Associate Doctor of Oncology Radiation at Sierra Providence Health Network (SPHN)
Pro to the question "Should the Death Penalty Be Allowed?"
"Accepting capital punishment in principle means accepting it in practice, whether by the hand of a physician or anyone else. If one approves of capital punishment in principle (as I do), then one must accept its practical consequences. If one finds the practice too brutal, one must either reject it in principle or seek to mitigate its brutality. If one chooses the latter option, then the participation of physicians seems more humane than delegating the deed to prison wardens, for by condoning the participation of untrained people who could inflict needless suffering that we physicians might have prevented, we are just as responsible as if we had inflicted the suffering ourselves. The AMA [American Medical Association] position should be changed either to permit physician participation or to advocate the abolition of capital punishment. The hypocritical attitude of 'My hands are clean — let the spectacle proceed' only leads to needless human suffering."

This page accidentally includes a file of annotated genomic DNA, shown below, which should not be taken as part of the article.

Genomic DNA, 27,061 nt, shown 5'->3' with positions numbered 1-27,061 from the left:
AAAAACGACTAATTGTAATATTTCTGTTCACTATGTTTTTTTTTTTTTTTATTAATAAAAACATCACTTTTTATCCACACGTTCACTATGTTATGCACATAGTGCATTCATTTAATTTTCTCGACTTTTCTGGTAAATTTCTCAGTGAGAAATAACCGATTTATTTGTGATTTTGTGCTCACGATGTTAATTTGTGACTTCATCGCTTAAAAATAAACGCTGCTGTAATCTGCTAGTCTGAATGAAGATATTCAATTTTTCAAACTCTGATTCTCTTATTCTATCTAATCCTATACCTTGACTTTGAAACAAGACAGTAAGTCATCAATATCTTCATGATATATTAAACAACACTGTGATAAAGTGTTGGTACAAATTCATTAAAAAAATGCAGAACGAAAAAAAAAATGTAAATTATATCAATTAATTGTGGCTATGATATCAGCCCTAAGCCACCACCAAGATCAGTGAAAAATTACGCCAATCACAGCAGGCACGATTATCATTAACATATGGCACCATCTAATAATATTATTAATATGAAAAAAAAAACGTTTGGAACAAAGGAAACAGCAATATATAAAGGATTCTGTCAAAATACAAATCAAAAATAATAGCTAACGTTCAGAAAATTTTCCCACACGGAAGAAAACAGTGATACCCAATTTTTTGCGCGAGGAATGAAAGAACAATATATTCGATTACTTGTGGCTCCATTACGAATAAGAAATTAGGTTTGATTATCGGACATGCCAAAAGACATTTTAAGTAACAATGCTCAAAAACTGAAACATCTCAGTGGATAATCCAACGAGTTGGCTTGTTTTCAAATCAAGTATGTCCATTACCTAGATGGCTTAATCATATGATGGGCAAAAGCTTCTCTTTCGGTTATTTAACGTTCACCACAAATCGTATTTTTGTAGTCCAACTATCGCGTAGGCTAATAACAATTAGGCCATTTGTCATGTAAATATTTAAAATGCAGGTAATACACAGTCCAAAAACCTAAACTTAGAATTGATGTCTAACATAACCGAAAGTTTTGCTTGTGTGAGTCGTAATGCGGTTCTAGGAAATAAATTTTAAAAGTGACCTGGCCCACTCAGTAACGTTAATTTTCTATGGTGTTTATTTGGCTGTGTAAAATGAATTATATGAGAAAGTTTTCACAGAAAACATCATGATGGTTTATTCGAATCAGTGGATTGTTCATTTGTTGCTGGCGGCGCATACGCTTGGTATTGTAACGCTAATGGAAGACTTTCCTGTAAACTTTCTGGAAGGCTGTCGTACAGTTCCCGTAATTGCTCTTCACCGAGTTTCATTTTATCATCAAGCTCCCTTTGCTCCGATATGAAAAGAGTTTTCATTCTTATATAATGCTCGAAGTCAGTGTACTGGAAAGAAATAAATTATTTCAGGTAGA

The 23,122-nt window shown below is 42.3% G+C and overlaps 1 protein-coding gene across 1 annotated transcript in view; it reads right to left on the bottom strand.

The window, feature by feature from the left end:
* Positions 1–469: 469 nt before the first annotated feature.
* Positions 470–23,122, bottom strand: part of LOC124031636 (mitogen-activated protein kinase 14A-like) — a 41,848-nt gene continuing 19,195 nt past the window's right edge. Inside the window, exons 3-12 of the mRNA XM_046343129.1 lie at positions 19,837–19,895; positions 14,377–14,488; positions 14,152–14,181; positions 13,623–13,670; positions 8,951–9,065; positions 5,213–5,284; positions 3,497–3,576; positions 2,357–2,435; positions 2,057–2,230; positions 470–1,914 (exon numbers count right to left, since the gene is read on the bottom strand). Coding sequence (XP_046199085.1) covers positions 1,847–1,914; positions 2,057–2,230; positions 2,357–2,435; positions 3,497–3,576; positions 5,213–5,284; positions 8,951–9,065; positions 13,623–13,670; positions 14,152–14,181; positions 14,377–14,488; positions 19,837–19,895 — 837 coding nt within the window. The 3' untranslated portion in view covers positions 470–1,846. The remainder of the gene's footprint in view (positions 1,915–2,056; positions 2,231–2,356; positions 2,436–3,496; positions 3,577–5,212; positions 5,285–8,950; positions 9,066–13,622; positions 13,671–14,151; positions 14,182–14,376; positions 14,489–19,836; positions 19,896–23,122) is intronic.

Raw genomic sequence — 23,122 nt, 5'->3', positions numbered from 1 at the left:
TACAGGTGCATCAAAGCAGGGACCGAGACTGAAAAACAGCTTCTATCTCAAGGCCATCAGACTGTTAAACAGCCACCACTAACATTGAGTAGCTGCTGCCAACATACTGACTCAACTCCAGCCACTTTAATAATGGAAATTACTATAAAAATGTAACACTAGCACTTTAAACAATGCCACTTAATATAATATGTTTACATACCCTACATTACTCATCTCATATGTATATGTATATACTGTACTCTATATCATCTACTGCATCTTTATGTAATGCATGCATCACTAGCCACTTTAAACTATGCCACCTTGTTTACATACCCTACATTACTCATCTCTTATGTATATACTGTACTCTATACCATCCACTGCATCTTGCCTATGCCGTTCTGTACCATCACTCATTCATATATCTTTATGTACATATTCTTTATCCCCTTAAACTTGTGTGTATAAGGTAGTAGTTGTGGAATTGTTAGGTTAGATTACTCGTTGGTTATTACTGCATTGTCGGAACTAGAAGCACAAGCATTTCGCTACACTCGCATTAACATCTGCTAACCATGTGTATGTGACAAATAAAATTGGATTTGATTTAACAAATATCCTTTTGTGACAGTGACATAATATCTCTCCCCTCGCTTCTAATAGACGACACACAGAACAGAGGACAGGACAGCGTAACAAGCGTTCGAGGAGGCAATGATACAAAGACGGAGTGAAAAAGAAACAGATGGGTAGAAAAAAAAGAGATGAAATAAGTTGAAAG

Response Letter to the New England Journal of Medicine regarding an article titled "When Law and Ethics Collide — Why Physicians Participate in Executions," written by Atul Gawande, MD.
Experts Individuals with MDs, JDs, PhDs, or equivalent advanced degrees in fields relevant to death penalty issues. Also top-level government officials (such as foreign leaders, US presidents, Founding Fathers, Supreme Court Justices, members of legislative bodies, cabinet members, military leaders, etc.) with positions relevant to death penalty issues.
Involvement and Affiliations:
Associate Doctor, Oncology Radiation, Sierra Providence Health Network (SPHN), 2007-present
Former Professor, New York University School of Medicine
Former Associate Doctor, Cornell University Medical Center
Former Associate Doctor, University of North Carolina Hospital
MD, Oncology and Radiology, University of North Carolina Chapel Hill school of Medicine, 2000